The road to Tham Hin camp, a refugee camp for Karen refugees displaced by the fighting in Burma, is not an easily traversed one. Rocky and poorly maintained, this unpaved road is made up of a series of steep slopes and gravelly roadbeds. This prevents the camp from being accessed on foot—which makes it one of the more isolated and impoverished refugee camps in the area.
Just like this road, its refugees’ path to resettlement is just as harsh.
Located in the Ratchaburi province, Thailand, the camp is situated close to the Thailand-Burma border, and is one of the most crowded temporary shelters with 6,750 refugees being housed in the camp. Living conditions are rudimentary: thin plastic roofing and bamboo structures serve as shelters, and open spaces for recreation an exceedingly rare sight.
Residents are bounded by law to stay within the camp’s confines. Unable to leave, some of them have never even seen the world outside before. They can only wait their turn at resettlement in a third country, such as the United States.
Even so, many are inadequately equipped for life after resettlement. Unlike the Mae La camp several hundred kilometres up north, Tham Hin has no internet access and is considerably more remote. This makes it harder for refugees to get the training they need in preparation for resettlement—as well as staying in touch with families and friends outside the camp.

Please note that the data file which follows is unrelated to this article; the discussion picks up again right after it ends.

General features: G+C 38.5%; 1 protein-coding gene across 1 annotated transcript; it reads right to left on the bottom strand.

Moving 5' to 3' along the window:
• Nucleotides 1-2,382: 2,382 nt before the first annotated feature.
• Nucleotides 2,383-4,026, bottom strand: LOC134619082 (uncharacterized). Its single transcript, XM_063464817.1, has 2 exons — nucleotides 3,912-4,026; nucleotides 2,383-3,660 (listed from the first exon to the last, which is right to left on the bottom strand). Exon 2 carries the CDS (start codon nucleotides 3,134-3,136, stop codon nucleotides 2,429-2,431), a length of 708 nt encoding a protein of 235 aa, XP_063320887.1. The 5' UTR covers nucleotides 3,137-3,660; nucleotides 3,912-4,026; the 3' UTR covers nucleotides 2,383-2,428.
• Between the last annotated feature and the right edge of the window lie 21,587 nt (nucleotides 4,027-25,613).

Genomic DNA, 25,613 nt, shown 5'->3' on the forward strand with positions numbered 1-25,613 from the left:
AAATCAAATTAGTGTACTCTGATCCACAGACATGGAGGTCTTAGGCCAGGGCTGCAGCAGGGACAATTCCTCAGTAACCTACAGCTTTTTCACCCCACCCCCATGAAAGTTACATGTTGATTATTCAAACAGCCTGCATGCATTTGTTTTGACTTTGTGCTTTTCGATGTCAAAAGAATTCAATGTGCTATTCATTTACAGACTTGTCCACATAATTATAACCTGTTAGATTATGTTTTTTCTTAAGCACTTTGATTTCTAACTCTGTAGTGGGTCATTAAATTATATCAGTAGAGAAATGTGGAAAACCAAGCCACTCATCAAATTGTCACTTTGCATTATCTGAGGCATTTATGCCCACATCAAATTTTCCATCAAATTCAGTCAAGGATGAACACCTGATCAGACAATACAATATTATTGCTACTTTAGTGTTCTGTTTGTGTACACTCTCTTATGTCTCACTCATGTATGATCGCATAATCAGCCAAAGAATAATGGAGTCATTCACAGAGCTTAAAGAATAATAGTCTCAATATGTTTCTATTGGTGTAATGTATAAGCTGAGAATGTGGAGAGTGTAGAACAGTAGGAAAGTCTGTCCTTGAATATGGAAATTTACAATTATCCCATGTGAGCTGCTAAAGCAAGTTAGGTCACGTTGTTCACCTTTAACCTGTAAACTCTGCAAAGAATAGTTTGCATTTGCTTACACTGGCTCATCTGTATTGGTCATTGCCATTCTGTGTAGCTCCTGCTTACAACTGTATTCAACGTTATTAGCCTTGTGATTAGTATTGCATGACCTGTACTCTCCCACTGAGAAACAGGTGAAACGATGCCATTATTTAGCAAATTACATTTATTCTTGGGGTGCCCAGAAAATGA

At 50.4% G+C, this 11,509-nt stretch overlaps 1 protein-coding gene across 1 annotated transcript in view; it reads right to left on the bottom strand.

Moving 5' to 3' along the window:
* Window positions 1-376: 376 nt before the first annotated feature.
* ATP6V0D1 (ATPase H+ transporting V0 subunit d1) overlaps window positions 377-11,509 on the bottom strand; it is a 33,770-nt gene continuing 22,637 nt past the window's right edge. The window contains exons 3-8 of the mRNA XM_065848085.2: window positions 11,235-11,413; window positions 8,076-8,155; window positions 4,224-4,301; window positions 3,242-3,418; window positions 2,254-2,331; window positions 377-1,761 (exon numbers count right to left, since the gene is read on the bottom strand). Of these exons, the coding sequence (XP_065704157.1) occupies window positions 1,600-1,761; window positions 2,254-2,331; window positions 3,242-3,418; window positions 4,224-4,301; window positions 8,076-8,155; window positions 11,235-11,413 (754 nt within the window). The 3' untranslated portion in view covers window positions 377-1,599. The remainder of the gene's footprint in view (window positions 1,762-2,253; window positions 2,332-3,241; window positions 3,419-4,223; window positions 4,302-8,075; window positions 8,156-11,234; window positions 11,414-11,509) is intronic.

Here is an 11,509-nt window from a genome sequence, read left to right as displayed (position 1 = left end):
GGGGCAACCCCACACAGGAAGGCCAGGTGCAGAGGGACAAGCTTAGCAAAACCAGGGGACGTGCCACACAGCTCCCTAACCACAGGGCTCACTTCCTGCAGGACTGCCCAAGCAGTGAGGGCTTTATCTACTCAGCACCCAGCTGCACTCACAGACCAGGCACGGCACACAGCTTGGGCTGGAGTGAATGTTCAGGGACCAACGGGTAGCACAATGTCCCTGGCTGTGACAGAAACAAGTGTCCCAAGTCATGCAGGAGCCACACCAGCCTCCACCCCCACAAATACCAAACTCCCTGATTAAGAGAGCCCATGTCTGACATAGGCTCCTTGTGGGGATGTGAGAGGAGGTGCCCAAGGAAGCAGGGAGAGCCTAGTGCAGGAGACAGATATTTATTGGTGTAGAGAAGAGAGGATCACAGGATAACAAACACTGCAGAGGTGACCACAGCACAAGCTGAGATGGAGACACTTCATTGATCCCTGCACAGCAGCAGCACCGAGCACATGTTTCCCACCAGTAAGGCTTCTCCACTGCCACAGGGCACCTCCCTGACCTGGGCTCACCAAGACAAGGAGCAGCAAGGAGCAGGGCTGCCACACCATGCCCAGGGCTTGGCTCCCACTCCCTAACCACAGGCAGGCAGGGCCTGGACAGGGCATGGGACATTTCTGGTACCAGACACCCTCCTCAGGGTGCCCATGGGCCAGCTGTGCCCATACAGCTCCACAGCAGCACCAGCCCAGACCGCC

To provide the much needed IT training, Microsoft had been conducting hands-on classes for 32 Tham Hin youth refugees over three days. These lessons were conducted in the morning and afternoon, since electricity is only available during the day, while lesson supplements came in the form of thumb drives. As proficiency in the Microsoft Office suite are fundamental to getting a job in most parts of the world, the lessons were centered on the products and their applications.
In preparation for life after resettlement, participants are picking up the basics of the Microsoft Office suite.
Although some had little prior experience with these products, the sessions were very well-received by the participants. Most found that the skills picked up during the classes were beneficial for their future outside the camp.
“During these three days, I’ve learned many skills, which will be very useful during my future employment,” said one participant. “What I like most about the training is the kindness the trainers showed. When we are unclear about a particular topic, they are always there to explain it to us patiently. We hope that there’ll be more trainings in the camp for others who didn’t get a chance to participate, since it’s been most beneficial for me.”
Equipped with these skills and bolstered by hope and the prospects of new possibilities, we hope that the road ahead for these refugees will be a little less bumpy.